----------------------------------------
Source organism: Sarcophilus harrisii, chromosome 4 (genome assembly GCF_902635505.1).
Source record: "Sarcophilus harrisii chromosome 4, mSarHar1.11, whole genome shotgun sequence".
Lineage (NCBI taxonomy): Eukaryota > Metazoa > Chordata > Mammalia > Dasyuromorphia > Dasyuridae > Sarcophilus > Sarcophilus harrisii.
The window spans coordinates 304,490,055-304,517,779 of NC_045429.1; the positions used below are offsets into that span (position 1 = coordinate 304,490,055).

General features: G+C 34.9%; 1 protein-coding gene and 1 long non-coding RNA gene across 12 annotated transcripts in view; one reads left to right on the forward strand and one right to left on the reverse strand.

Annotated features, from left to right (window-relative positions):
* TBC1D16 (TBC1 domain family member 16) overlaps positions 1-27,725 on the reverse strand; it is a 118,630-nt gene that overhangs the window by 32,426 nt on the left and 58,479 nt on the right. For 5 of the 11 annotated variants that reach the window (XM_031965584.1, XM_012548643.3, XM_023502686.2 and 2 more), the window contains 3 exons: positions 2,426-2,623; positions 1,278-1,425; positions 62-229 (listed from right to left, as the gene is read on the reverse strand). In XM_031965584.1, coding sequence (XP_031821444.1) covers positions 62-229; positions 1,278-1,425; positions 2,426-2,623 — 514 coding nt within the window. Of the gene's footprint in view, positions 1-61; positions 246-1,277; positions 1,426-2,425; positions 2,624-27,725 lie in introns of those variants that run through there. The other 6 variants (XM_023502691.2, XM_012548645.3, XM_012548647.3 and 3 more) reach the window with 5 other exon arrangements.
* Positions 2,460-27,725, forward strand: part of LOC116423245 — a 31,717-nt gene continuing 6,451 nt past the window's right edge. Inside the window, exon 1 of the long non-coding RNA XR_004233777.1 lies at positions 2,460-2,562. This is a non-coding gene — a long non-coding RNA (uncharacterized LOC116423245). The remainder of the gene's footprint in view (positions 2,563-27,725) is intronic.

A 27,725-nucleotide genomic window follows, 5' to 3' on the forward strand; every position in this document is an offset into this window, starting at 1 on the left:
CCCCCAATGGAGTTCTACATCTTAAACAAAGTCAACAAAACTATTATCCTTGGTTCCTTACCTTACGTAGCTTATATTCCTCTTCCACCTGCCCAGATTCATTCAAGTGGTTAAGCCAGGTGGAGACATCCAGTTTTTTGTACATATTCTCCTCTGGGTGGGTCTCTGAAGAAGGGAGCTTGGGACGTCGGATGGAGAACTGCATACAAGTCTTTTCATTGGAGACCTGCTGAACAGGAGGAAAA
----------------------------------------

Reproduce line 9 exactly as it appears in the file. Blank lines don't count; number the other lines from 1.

A 27,725-nucleotide genomic window follows, 5' to 3' on the forward strand; every position in this document is an offset into this window, starting at 1 on the left: